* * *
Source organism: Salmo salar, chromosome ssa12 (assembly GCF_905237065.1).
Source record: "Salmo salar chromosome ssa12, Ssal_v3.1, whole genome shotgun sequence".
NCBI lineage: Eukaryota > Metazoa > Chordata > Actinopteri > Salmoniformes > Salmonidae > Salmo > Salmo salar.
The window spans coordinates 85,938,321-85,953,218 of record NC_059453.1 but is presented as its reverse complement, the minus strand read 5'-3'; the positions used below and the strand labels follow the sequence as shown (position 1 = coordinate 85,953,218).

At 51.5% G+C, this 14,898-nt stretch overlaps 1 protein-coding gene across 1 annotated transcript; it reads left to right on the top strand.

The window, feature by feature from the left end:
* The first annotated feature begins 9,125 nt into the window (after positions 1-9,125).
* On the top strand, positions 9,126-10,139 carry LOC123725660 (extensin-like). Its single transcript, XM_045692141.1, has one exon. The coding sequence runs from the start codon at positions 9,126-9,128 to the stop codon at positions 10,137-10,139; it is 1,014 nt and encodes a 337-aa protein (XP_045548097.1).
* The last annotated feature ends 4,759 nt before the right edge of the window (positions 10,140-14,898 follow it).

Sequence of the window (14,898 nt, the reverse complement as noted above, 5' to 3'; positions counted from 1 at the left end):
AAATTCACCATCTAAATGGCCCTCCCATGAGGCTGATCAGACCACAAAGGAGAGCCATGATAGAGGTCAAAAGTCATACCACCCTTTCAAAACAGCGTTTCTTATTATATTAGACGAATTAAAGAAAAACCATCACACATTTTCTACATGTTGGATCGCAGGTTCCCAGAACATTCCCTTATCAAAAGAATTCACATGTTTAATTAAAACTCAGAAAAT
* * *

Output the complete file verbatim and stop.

Source organism: Salmo salar, chromosome ssa12 (assembly GCF_905237065.1).
Source record: "Salmo salar chromosome ssa12, Ssal_v3.1, whole genome shotgun sequence".
NCBI lineage: Eukaryota > Metazoa > Chordata > Actinopteri > Salmoniformes > Salmonidae > Salmo > Salmo salar.
The window spans coordinates 85,938,321-85,953,218 of record NC_059453.1 but is presented as its reverse complement, the minus strand read 5'-3'; the positions used below and the strand labels follow the sequence as shown (position 1 = coordinate 85,953,218).

At 51.5% G+C, this 14,898-nt stretch overlaps 1 protein-coding gene across 1 annotated transcript; it reads left to right on the top strand.

The window, feature by feature from the left end:
* The first annotated feature begins 9,125 nt into the window (after positions 1-9,125).
* On the top strand, positions 9,126-10,139 carry LOC123725660 (extensin-like). Its single transcript, XM_045692141.1, has one exon. The coding sequence runs from the start codon at positions 9,126-9,128 to the stop codon at positions 10,137-10,139; it is 1,014 nt and encodes a 337-aa protein (XP_045548097.1).
* The last annotated feature ends 4,759 nt before the right edge of the window (positions 10,140-14,898 follow it).

Sequence of the window (14,898 nt, the reverse complement as noted above, 5' to 3'; positions counted from 1 at the left end):
AAATTCACCATCTAAATGGCCCTCCCATGAGGCTGATCAGACCACAAAGGAGAGCCATGATAGAGGTCAAAAGTCATACCACCCTTTCAAAACAGCGTTTCTTATTATATTAGACGAATTAAAGAAAAACCATCACACATTTTCTACATGTTGGATCGCAGGTTCCCAGAACATTCCCTTATCAAAAGAATTCACATGTTTAATTAAAACTCAGAAAAT